8vo., pp. , 89, , with the engraved frontispiece by Vandergucht; a very good, fresh copy in contemporary speckled sheep, joints rubbed; 19th-century Hopetoun bookplate, overlaying that of James Johnstone, Marquess of Annandale.
US $524 €447
First edition, first issue, on fine (but not large) paper. Though Williams suggests that ordinary paper copies belong to a first issue, and fine paper copies to a corrected second issue, both Hayward and Rothschild concur that both paper sizes exist in corrected and uncorrected states. The present copy has all the errors noted by Williams uncorrected as well the other features he associates with the first issue: the catchword ‘when’ on p. 68, p. 74 correctly numbered, and the asterisks at the foot of pp. 45 and 46.
Foxon P 237; Rothschild 1535; Hayward 143; see Williams, Points in Eighteenth-Century Verse, pp. 92-3.
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Poems, &c. written by Mr. Ed. Waller … and printed by a Copy of his own Hand-Writing. All the lyrick Poems in this Booke were set by Mr. Henry Lawes, Gent. of the Kings Chappell, and one of his Majesties private Musick. Printed and published according to Order.
Second, first licensed, edition of Waller’s first and most important collection, published while he was in exile, and shortly preceded by an unlicensed volume, Workes (London, Thomas Walkley, 1645) (Wing W 495) – ‘an adulterate Copy, surreptitiously and illegally imprinted, to the derogation of the Author, and the abuse of the Buyer’ (prefatory ‘Advertisement to the Reader’).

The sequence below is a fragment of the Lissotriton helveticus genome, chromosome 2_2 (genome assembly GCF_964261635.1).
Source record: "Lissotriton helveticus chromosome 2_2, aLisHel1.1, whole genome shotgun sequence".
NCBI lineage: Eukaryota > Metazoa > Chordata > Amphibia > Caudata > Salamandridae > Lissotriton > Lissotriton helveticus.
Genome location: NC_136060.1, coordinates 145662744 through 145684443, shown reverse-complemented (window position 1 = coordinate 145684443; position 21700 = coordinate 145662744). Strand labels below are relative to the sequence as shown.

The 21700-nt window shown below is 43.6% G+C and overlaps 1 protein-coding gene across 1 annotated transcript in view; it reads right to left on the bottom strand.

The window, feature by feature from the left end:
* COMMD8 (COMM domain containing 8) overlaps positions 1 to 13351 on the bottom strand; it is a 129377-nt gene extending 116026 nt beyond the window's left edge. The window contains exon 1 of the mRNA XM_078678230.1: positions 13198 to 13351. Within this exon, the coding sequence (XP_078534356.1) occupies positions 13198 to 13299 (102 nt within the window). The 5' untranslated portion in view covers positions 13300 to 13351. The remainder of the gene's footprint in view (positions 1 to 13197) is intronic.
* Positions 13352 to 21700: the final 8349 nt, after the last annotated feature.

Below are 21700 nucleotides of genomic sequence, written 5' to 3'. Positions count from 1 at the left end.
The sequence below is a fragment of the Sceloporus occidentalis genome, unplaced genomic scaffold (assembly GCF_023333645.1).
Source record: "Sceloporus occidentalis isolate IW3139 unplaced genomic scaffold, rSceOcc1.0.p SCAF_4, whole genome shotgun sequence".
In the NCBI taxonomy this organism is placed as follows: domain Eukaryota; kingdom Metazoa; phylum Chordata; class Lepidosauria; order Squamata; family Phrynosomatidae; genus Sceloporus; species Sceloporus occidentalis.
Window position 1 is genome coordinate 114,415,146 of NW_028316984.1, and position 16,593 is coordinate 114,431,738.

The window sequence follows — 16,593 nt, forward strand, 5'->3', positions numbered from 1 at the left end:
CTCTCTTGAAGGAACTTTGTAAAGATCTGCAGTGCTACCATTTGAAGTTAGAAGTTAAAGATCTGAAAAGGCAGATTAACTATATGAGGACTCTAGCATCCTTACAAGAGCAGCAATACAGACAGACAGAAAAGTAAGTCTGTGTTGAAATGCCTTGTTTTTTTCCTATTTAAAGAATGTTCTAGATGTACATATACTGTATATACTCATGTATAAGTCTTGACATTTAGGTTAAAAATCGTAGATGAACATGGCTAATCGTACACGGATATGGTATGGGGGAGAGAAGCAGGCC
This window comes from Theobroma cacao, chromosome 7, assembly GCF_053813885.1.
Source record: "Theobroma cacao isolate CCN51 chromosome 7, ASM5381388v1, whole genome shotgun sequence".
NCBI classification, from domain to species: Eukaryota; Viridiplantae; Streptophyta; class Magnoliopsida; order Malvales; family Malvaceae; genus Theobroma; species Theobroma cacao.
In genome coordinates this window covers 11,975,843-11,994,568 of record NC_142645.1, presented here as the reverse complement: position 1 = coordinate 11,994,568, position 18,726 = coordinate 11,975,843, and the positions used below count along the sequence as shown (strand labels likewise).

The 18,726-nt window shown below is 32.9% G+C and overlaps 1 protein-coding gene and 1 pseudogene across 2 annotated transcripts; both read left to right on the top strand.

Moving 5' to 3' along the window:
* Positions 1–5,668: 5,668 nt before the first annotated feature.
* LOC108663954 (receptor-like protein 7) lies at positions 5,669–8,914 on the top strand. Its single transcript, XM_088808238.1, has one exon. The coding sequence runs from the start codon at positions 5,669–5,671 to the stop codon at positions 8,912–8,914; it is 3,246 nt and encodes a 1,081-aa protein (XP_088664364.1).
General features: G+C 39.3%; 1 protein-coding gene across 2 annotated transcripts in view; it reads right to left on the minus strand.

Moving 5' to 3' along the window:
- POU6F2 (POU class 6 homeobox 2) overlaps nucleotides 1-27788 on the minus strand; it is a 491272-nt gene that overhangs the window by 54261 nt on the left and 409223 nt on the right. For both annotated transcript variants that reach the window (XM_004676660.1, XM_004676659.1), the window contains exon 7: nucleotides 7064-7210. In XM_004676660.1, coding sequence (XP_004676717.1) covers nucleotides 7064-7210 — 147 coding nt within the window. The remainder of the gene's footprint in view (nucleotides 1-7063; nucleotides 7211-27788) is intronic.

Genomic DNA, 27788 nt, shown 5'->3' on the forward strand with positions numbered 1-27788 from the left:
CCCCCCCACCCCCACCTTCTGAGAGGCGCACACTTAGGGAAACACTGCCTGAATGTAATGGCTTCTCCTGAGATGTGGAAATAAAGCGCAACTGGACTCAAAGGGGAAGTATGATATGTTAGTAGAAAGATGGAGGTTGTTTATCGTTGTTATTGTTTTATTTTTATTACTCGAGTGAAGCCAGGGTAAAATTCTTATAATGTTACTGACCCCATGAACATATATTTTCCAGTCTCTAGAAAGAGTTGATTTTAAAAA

‘FIRST OF THE ENGLISH POETS OF OUR AGE’ SPENSER, Edmund.
The Faerie Queen: The Shepheards Calendar: together with the other Works of England’s Arch-Poët, Edm. Spenser: collected into one Volume, and carefully corrected.
First collected edition, second issue, of the ‘first of the English poets of our age, as his poems prove, written under the smile of the Muses, and with a genius destined to live’ (William Camden). This volume contains all of Spenser’s poetical works including Prosopopoia or Mother Hubberds Tale, which was left out of the 1611 issue, because of its allegorical attack on Lord Burghley, the father of the (then living) Lord Treasurer Robert Cecil.